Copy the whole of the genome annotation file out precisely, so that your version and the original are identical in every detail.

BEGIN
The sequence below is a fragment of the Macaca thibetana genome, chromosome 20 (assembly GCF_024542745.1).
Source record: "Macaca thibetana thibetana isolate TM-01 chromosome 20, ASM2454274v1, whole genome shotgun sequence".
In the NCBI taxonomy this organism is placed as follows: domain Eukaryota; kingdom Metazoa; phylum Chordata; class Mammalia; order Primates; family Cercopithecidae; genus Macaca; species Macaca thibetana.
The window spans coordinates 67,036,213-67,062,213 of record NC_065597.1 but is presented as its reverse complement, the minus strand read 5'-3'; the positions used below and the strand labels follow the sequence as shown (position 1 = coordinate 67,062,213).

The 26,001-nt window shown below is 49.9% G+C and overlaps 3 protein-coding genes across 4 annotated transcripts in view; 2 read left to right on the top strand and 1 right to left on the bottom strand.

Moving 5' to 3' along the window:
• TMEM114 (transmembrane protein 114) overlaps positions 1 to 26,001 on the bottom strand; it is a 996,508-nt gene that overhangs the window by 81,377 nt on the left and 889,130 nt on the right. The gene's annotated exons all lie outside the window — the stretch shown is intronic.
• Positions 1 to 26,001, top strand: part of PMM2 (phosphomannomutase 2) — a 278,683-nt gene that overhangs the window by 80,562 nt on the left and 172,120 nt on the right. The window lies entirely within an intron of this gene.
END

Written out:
The sequence below is a fragment of the Macaca thibetana genome, chromosome 20 (assembly GCF_024542745.1).
Source record: "Macaca thibetana thibetana isolate TM-01 chromosome 20, ASM2454274v1, whole genome shotgun sequence".
In the NCBI taxonomy this organism is placed as follows: domain Eukaryota; kingdom Metazoa; phylum Chordata; class Mammalia; order Primates; family Cercopithecidae; genus Macaca; species Macaca thibetana.
The window spans coordinates 67,036,213-67,062,213 of record NC_065597.1 but is presented as its reverse complement, the minus strand read 5'-3'; the positions used below and the strand labels follow the sequence as shown (position 1 = coordinate 67,062,213).

The 26,001-nt window shown below is 49.9% G+C and overlaps 3 protein-coding genes across 4 annotated transcripts in view; 2 read left to right on the top strand and 1 right to left on the bottom strand.

Moving 5' to 3' along the window:
• TMEM114 (transmembrane protein 114) overlaps positions 1 to 26,001 on the bottom strand; it is a 996,508-nt gene that overhangs the window by 81,377 nt on the left and 889,130 nt on the right. The gene's annotated exons all lie outside the window — the stretch shown is intronic.
• Positions 1 to 26,001, top strand: part of PMM2 (phosphomannomutase 2) — a 278,683-nt gene that overhangs the window by 80,562 nt on the left and 172,120 nt on the right. The window lies entirely within an intron of this gene.